When you’re renting an apartment, so many things can go wrong and contribute to a bad experience. Mismanagement is a common complaint among apartment dwellers.
Your landlord may be negligent or the property may be managed by a bad property management company.
Landlord problems can make you feel like moving out right away. But if you like your apartment and feel the issues can be resolved, don’t move out.
First, send your landlord a notice.
You must send a written notice to your landlord or property manager explaining the problem. After you do that, give them time to address the problem.
The average timeframe is up to 45 days, but check with the local authority before proceeding. You must present both the written notice and repair timeframe before filing any complaint.
Having landlord problems and wondering who to call? Here are the offices to call.
Mold exposure can cause health problems in some people. Breathing mold can cause allergic and respiratory symptoms, so a landlord needs to act fast.
Know the warning signs of mold growth and notify your landlord immediately.
If the apartment has a mold and moisture problem and your landlord fails to correct it, file a complaint with the Department of Agriculture Trade and Consumer Protection (DATCP). Simply call or email.
Lead paint can be dangerous to both children and adults. Even small levels of exposure to lead paint can harm humans.
If the building you live in was built before 1978, lead could be present in the pipes, paint, or solder used on the pipes. If you notice chipping or peeling paint and your landlord fails to address the issue, it could become a housing code violation.
Most cities and states with explicit lead abatement laws have agencies that can inspect properties for lead. If hazards are found during the inspection, the landlord can be ordered to address them.
A mouse, rat, roach, bed bug, or other pests can spread disease, contaminate food, and ruin your property. The biggest risk they pose is the risk of disease.
Protect your home from pests and make sure that any infestation is dealt with quickly.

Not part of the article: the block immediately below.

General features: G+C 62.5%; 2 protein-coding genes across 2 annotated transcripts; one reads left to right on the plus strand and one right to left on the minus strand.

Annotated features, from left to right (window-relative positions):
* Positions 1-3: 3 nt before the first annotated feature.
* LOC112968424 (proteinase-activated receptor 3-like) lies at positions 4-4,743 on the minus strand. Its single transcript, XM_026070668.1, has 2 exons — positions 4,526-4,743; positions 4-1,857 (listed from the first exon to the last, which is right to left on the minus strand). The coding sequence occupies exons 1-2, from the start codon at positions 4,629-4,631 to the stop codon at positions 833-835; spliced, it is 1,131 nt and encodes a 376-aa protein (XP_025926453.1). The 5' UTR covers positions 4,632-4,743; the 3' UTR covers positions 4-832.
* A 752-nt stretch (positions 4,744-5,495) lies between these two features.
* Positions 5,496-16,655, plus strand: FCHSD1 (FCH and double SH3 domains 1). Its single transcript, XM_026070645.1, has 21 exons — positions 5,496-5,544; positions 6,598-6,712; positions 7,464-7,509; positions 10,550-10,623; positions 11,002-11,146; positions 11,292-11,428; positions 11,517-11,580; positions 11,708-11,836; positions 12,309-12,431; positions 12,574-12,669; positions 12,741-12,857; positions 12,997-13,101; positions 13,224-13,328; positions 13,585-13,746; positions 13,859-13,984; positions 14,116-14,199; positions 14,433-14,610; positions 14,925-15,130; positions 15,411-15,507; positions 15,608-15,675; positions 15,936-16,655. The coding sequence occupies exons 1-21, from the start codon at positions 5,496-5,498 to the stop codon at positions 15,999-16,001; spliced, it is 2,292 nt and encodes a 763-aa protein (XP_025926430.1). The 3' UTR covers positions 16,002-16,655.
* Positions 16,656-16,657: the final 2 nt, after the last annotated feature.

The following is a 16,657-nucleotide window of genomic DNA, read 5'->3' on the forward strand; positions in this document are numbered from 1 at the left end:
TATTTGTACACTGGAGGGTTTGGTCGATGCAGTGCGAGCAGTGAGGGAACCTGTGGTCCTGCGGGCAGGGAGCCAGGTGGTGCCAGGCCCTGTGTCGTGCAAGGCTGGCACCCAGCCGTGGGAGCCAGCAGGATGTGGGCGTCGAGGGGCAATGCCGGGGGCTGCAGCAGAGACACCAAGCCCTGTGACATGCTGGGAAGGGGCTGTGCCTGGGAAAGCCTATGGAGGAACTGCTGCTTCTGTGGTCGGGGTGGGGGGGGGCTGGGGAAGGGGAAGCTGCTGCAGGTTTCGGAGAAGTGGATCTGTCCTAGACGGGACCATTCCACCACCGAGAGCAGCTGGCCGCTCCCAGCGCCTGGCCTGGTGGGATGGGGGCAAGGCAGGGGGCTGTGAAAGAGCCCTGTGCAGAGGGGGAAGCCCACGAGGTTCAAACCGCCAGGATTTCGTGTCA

Each state has a unique system for pest management. To report your negligent landlord, visit your state’s Department of Health website or call their offices.
Lack of Vital Services
If you lack running water, electricity, or heating, call your landlord immediately and request emergency repairs. If these issues are not addressed promptly, report to the agency responsible.
Most laws about tenant and landlord rights are handled at the state level, so locate the agencies that handle complaints and file your complaint with the right agency.
Broken Plumbing Fixtures
Your landlord might make you pay for blocked drains, pipes, or toilets if they were spoiled because of your negligence. But you’re not responsible for normal wear and tear of plumbing fixtures.
Write all repair requests, and if the landlord fails to make the repairs, call the right agencies and report them. Report your landlord to your local building or housing agency as some problems might violate building or housing codes.
Call the responsible agency to know whether your problem violates local or state codes. The agency can take action against your landlord.
Structural issues in houses can be life-threatening or cause severe physical injury. For example, if a leaky roof causes a ceiling to collapse and your landlord fails to take action, you can contact the health department. The department can get violations at your rental property fixed quickly.